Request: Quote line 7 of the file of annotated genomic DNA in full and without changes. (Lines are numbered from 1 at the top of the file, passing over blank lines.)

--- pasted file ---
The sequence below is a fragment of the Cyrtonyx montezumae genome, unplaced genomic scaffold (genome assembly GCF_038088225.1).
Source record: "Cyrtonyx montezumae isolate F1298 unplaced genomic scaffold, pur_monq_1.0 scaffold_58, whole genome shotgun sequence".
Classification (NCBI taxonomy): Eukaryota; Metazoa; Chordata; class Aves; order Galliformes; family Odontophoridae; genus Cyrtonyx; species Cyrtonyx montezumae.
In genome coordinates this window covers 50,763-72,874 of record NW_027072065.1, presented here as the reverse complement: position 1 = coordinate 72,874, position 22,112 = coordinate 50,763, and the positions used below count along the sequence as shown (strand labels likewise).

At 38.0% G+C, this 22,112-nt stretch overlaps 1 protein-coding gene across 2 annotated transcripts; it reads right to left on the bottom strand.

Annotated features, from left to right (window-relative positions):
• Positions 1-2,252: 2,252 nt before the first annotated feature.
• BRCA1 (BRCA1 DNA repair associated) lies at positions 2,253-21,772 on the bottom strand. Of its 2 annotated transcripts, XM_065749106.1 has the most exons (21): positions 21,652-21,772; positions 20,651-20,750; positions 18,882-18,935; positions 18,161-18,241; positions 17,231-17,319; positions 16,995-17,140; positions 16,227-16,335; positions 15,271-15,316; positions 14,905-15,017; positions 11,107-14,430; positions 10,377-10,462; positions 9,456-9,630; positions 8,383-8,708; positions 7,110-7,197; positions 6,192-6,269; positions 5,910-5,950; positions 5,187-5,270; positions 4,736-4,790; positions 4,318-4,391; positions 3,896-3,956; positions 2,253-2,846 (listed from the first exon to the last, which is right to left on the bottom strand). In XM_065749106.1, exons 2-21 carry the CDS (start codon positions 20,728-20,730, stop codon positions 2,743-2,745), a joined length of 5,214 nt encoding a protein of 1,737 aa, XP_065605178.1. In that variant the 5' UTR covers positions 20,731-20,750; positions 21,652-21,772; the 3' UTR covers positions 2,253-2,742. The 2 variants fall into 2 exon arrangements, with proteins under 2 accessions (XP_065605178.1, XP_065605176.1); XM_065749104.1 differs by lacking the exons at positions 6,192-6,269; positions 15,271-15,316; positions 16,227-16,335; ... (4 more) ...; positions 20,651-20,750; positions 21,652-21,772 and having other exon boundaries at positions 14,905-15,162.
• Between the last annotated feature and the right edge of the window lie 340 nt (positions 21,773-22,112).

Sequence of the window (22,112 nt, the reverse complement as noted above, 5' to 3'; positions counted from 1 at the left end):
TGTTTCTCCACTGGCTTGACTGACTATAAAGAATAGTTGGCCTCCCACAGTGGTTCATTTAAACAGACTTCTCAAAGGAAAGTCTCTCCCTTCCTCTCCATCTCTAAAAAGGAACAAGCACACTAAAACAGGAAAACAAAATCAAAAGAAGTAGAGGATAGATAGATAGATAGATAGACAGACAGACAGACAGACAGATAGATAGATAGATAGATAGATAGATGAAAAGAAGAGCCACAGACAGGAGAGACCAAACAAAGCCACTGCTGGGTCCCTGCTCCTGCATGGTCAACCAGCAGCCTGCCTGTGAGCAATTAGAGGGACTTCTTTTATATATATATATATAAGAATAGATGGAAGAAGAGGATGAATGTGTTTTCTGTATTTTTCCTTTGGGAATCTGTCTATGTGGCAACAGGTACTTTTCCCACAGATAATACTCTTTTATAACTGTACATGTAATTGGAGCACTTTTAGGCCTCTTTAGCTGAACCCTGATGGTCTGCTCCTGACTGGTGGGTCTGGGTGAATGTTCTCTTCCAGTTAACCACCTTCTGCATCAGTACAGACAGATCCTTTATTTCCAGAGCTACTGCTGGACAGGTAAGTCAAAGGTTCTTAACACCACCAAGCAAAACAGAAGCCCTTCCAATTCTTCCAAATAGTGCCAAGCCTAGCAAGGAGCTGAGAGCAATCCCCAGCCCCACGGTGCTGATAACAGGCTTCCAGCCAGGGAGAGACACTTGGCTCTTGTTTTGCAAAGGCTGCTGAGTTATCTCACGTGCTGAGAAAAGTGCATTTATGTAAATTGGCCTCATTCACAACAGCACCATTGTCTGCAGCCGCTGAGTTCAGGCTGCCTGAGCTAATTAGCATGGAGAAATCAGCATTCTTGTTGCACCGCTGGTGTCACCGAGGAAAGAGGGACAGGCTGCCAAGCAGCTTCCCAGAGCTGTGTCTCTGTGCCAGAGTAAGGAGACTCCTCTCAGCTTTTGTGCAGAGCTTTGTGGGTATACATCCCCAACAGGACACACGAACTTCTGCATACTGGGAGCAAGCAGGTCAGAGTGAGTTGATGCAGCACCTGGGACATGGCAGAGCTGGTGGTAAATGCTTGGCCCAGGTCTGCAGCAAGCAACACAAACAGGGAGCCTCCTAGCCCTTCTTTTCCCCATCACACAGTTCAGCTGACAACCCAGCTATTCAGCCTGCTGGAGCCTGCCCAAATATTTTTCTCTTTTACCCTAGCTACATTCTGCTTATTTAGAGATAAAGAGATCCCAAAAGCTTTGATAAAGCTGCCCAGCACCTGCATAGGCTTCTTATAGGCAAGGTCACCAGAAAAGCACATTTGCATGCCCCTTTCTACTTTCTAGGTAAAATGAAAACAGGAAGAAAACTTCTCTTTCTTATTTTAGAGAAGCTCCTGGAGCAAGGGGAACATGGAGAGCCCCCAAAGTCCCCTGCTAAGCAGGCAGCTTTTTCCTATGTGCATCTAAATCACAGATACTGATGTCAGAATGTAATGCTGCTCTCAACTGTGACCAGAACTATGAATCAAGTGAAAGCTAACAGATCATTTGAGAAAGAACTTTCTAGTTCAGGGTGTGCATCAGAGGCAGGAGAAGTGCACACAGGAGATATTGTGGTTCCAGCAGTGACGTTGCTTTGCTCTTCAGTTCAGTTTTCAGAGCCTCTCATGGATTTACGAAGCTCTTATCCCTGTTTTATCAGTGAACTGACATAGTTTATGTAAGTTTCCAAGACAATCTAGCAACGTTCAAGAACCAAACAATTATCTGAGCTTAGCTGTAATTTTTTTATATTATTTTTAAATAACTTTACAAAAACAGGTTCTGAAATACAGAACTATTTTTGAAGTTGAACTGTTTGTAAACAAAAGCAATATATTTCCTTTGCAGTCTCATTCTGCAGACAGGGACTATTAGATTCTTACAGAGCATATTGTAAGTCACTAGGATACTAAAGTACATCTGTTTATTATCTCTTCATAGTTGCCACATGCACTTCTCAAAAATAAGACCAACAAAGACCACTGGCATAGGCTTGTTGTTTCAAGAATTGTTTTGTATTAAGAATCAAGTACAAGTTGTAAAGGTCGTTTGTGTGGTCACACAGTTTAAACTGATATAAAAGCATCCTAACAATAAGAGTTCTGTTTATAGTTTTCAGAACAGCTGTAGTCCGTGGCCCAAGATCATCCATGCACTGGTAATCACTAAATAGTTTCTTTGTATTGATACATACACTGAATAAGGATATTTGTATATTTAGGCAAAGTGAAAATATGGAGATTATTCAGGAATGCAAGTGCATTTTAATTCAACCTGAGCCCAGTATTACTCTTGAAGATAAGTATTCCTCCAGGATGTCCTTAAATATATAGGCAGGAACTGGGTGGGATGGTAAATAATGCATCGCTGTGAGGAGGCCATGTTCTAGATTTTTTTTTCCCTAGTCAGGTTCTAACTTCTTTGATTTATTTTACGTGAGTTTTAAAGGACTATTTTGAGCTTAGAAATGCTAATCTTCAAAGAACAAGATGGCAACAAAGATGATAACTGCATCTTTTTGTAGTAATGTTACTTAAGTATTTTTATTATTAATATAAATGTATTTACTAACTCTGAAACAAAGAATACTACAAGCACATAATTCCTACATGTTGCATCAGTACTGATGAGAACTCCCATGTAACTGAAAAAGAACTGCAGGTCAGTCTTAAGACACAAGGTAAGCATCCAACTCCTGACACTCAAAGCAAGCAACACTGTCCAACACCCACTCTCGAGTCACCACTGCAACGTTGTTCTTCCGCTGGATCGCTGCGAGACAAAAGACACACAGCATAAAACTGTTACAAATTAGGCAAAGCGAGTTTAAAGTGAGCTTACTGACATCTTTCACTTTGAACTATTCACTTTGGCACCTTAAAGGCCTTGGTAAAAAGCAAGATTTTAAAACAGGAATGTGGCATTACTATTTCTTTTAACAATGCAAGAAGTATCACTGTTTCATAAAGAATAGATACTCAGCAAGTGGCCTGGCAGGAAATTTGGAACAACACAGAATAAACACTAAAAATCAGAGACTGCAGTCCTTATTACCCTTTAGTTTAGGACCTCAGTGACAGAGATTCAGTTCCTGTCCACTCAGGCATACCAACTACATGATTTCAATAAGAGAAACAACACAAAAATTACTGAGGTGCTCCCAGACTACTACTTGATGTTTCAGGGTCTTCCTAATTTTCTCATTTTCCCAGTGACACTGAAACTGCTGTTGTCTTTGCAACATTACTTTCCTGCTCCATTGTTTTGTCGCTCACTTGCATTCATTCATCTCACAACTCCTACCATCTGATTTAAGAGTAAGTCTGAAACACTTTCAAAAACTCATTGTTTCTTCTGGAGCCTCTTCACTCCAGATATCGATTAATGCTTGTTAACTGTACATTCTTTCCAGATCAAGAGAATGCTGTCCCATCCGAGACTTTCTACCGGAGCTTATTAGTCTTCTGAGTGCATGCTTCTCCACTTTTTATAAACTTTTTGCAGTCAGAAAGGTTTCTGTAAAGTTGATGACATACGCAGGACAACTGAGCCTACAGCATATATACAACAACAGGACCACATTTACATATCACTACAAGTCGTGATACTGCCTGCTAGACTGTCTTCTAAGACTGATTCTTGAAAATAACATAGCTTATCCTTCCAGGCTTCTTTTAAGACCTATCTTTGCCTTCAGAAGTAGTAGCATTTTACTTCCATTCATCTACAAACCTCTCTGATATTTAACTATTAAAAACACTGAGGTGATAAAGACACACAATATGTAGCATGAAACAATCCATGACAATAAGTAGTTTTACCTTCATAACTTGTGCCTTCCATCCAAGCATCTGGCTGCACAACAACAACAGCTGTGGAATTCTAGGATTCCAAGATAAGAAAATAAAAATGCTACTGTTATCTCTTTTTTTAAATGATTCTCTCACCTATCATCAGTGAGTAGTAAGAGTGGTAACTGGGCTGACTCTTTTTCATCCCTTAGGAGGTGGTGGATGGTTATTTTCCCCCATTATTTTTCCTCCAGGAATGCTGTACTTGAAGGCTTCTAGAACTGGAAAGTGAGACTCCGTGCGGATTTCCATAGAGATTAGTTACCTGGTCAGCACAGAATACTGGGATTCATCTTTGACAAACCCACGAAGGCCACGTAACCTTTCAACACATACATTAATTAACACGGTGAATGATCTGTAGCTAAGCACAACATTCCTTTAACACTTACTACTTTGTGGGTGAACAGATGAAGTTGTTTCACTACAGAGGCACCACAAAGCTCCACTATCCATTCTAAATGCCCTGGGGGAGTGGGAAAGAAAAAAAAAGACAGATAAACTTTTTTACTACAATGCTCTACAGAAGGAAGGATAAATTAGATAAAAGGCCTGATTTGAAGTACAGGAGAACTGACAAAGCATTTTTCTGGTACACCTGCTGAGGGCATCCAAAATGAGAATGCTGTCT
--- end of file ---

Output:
• Positions 1-2,252: 2,252 nt before the first annotated feature.